Summary of study ST000979

This data is available at the NIH Common Fund's National Metabolomics Data Repository (NMDR) website, the Metabolomics Workbench, https://www.metabolomicsworkbench.org, where it has been assigned Project ID PR000669. The data can be accessed directly via it's Project DOI: 10.21228/M86D65 This work is supported by NIH grant, U2C- DK119886.

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This study contains a large results data set and is not available in the mwTab file. It is only available for download via FTP as data file(s) here.

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Study IDST000979
Study TitleMetabolomic profiles in healthy research cats receiving clindamycin with a synbiotic or a placebo: a randomized, controlled trial (Part I)
Study TypeDouble-blind randomized controlled trial
Study SummaryAntibiotic-associated gastrointestinal signs (AAGS) occur commonly in cats. Co-administration of synbiotics is associated with decreased AAGS in people, potentially due to stabilization of the fecal microbiome and metabolome. The purpose of this double-blinded randomized-controlled trial was to compare AAGS and the fecal microbiome and metabolome between healthy cats that received clindamycin with a placebo or synbiotic. Methods. 16 healthy domestic shorthair cats from a research colony were randomized to receive 150 mg clindamycin with either a placebo (8 cats) or commercially-available synbiotic (8 cats) once daily for 21 days with reevaluation 603 days thereafter. All cats ate the same diet. Food consumption, vomiting, and fecal score were recorded. Fecal samples were collected daily on the last 3 days of baseline (days 5-7), treatment (26-28), and recovery (631-633). Sequencing of 16S rRNA genes and gas chromatography time-of-flight mass spectrometry was performed. Clinical signs, alpha and beta diversity metrics, dysbiosis indices, proportions of bacteria groups, and metabolite profiles were compared between treatment groups using repeated measures ANOVAs. Fecal metabolite pathway analysis was performed. P<0.05 was considered significant. The Benjamini & Hochberg’s False Discovery Rate was used to adjust for multiple comparisons. Results. Median age was 6 and 5 years, respectively, for cats in the placebo and synbiotic groups. Hyporexia, vomiting, diarrhea, or some combination therein were induced in all cats. Though vomiting was less in cats receiving a synbiotic, the difference was not statistically significant. Bacterial diversity decreased significantly on days 26-28 in both treatment groups. Decreases in Actinobacteria (Bifidobacterium, Collinsella, Slackia), Bacteriodetes (Bacteroides), Lachnospiraceae (Blautia, Coprococcus, Roseburia), Ruminococcaceae (Faecilobacterium, Ruminococcus), and Erysipelotrichaceae (Bulleidia, [Eubacterium]) and increases in Clostridiaceae (Clostridium) and Proteobacteria (Aeromonadales, Enterobacteriaceae) occurred in both treatment groups, with incomplete normalization by days 631-633. Derangements in short-chain fatty acid, bile acid, indole, sphingolipid, benzoic acid, cinnaminic acid, and polyamine profiles also occurred, some of which persisted through the terminal sampling timepoint and differed between treatment groups. Discussion. Cats administered clindamycin commonly develop AAGS, as well as short- and long-term dysbiosis and alterations in fecal metabolites. Despite a lack of differences in clinical signs between treatment groups, significant differences in their fecal metabolomic profiles were identified. Further investigation is warranted to determine whether antibiotic-induced dysbiosis is associated with an increased risk of future AAGS or metabolic diseases in cats and whether synbiotic administration ameliorates this risk.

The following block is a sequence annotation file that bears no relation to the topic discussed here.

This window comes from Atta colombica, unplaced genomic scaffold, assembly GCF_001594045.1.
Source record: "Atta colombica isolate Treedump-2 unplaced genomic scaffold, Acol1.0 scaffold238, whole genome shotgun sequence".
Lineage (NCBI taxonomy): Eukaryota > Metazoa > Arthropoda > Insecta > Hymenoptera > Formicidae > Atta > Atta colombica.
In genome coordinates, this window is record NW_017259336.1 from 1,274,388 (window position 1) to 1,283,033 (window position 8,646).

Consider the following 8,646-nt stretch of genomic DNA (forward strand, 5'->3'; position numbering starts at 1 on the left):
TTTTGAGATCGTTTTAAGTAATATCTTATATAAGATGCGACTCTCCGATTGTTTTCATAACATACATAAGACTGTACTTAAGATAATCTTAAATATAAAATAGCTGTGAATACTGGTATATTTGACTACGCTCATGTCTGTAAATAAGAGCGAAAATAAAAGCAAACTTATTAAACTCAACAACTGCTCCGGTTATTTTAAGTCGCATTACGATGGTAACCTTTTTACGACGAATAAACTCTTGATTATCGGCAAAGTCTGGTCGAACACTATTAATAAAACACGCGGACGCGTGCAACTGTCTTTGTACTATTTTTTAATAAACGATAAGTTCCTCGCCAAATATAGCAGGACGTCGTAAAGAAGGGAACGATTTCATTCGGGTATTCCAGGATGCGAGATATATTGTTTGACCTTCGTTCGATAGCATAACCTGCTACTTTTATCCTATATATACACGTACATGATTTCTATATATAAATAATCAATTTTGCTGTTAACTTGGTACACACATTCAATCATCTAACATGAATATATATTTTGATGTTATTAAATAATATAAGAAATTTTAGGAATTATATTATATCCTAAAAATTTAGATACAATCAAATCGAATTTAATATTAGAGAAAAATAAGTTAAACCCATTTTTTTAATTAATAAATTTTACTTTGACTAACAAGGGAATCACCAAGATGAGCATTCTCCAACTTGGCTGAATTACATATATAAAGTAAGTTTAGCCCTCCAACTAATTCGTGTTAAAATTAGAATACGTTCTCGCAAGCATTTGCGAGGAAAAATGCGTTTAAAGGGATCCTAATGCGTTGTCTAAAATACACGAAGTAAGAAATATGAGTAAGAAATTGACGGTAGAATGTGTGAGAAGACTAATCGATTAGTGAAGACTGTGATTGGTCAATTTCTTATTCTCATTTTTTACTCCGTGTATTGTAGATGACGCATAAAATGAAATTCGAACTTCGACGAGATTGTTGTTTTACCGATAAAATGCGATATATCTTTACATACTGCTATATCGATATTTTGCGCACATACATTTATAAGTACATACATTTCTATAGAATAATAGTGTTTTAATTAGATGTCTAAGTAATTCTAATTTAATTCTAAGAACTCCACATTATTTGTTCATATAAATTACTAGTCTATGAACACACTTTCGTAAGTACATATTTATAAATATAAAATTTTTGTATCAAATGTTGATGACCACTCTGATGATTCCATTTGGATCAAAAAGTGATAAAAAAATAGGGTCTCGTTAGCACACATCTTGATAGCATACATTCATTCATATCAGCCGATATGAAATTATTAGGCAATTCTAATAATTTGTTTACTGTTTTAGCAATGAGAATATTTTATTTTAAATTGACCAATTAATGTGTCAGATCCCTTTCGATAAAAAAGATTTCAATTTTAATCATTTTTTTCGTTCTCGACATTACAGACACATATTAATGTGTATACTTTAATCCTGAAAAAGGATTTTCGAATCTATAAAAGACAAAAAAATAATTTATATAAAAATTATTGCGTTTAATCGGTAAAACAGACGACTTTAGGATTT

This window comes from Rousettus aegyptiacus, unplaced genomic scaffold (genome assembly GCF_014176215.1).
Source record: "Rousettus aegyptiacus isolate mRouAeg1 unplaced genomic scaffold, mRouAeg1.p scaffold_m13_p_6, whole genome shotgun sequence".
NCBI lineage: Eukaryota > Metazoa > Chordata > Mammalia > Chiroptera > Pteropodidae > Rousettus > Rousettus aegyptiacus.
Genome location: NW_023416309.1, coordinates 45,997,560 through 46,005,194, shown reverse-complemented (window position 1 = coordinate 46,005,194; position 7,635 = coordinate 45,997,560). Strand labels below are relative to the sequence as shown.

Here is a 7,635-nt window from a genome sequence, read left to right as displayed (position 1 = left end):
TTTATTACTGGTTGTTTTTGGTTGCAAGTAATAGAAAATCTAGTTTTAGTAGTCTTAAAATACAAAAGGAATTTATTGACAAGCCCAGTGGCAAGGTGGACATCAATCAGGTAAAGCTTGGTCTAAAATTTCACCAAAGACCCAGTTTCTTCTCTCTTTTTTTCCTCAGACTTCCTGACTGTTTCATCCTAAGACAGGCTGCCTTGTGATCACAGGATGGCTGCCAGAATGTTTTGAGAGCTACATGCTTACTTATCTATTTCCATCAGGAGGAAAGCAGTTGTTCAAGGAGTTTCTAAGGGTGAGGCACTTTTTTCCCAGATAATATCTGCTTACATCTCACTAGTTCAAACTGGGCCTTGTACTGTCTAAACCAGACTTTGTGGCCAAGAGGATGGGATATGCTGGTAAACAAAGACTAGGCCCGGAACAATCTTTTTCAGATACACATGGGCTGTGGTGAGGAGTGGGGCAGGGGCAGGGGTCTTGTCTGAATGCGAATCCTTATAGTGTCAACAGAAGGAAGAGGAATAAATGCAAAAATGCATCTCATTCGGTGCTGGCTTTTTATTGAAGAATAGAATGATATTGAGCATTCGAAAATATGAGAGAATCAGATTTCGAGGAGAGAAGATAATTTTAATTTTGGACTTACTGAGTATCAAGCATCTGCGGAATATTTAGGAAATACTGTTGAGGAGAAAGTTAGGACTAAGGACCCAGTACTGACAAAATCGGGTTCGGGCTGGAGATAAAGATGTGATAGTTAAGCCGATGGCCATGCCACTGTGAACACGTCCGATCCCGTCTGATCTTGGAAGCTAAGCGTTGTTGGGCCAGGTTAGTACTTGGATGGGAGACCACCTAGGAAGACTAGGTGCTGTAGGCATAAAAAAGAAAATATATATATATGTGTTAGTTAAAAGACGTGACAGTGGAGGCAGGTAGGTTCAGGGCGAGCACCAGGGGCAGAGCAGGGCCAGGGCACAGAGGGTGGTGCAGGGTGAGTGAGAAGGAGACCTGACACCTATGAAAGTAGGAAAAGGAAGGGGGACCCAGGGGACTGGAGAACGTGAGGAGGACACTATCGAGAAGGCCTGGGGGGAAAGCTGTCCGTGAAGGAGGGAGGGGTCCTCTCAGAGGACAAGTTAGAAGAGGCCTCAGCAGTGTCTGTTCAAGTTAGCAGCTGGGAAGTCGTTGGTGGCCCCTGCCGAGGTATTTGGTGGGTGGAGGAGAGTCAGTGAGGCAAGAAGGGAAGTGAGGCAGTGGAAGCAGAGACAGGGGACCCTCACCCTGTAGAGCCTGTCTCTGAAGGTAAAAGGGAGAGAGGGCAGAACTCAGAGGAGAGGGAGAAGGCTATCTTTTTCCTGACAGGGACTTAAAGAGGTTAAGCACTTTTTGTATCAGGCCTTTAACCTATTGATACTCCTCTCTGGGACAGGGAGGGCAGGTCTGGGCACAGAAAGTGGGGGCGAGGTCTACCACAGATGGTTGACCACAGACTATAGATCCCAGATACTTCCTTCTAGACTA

Institute
University of California, Davis
DepartmentGenome and Biomedical Sciences Facility
LaboratoryWCMC Metabolomics Core
Last NameFiehn
First NameOliver
Address1315 Genome and Biomedical Sciences Facility, 451 Health Sciences Drive, Davis, CA 95616
Emailofiehn@ucdavis.edu
Phone(530) 754-8258
Submit Date2018-06-15
Num Groups2
Total Subjects16 subjects/3 timepoints/47 samples
Study CommentsSamples from 1 subject lacking for one timepoint, resulting in a total of 47 samples. Genomic DNA was extracted from 100 mg of feces from each pooled sample using a commercially available kit (PowerSoil®, Mo Bio, Carlsbad, CA USA) according to manufacturer’s protocol for a total of 11 pooled samples.
Raw Data AvailableYes
Raw Data File Type(s).cdf
Analysis Type DetailGC-MS
Release Date2018-07-17
Release Version1
Oliver Fiehn Oliver Fiehn
https://dx.doi.org/10.21228/M86D65
ftp://www.metabolomicsworkbench.org/Studies/ application/zip

Select appropriate tab below to view additional metadata details:


Project:

Project ID:PR000669
Project DOI:doi: 10.21228/M86D65
Project Title:Metabolomic profiles in healthy research cats receiving clindamycin with a synbiotic or a placebo: a randomized, controlled trial
Project Type:Double-blind randomized controlled trial